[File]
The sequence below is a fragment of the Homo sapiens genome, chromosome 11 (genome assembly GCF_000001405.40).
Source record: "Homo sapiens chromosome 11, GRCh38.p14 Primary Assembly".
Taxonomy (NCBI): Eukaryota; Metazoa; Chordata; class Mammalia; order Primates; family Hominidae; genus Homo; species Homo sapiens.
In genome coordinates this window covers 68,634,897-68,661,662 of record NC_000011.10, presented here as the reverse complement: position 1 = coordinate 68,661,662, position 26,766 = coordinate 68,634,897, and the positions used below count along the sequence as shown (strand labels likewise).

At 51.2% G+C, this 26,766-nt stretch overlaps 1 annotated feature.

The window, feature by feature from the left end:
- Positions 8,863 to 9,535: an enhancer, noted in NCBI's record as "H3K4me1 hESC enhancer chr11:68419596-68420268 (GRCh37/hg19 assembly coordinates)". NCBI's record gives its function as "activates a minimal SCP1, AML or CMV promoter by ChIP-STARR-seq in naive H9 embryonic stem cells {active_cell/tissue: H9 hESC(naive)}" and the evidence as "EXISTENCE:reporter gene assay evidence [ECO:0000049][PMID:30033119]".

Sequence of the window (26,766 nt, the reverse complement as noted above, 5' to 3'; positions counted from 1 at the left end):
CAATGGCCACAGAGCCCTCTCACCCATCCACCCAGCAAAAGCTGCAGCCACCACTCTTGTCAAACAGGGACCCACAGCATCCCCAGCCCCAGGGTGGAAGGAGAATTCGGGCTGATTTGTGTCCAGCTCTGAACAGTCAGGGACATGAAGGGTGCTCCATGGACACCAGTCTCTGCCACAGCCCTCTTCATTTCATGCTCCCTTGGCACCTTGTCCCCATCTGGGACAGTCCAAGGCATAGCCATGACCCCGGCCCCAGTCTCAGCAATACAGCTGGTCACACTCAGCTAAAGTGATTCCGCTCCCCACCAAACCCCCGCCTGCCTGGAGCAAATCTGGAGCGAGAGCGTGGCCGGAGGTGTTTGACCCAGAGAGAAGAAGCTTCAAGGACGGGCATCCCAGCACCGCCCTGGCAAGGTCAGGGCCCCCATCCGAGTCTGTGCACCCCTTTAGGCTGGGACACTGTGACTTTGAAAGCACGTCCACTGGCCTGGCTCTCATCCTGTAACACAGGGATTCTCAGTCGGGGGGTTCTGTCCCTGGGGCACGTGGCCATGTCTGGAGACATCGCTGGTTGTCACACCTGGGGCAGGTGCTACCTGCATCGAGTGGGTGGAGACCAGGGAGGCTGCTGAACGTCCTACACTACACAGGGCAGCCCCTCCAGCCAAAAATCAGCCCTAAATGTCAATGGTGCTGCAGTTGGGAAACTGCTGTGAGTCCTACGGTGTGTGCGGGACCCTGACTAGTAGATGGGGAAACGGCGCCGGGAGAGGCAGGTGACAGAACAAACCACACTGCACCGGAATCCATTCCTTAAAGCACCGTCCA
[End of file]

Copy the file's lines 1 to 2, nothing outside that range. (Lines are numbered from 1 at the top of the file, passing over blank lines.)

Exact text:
The sequence below is a fragment of the Homo sapiens genome, chromosome 11 (genome assembly GCF_000001405.40).
Source record: "Homo sapiens chromosome 11, GRCh38.p14 Primary Assembly".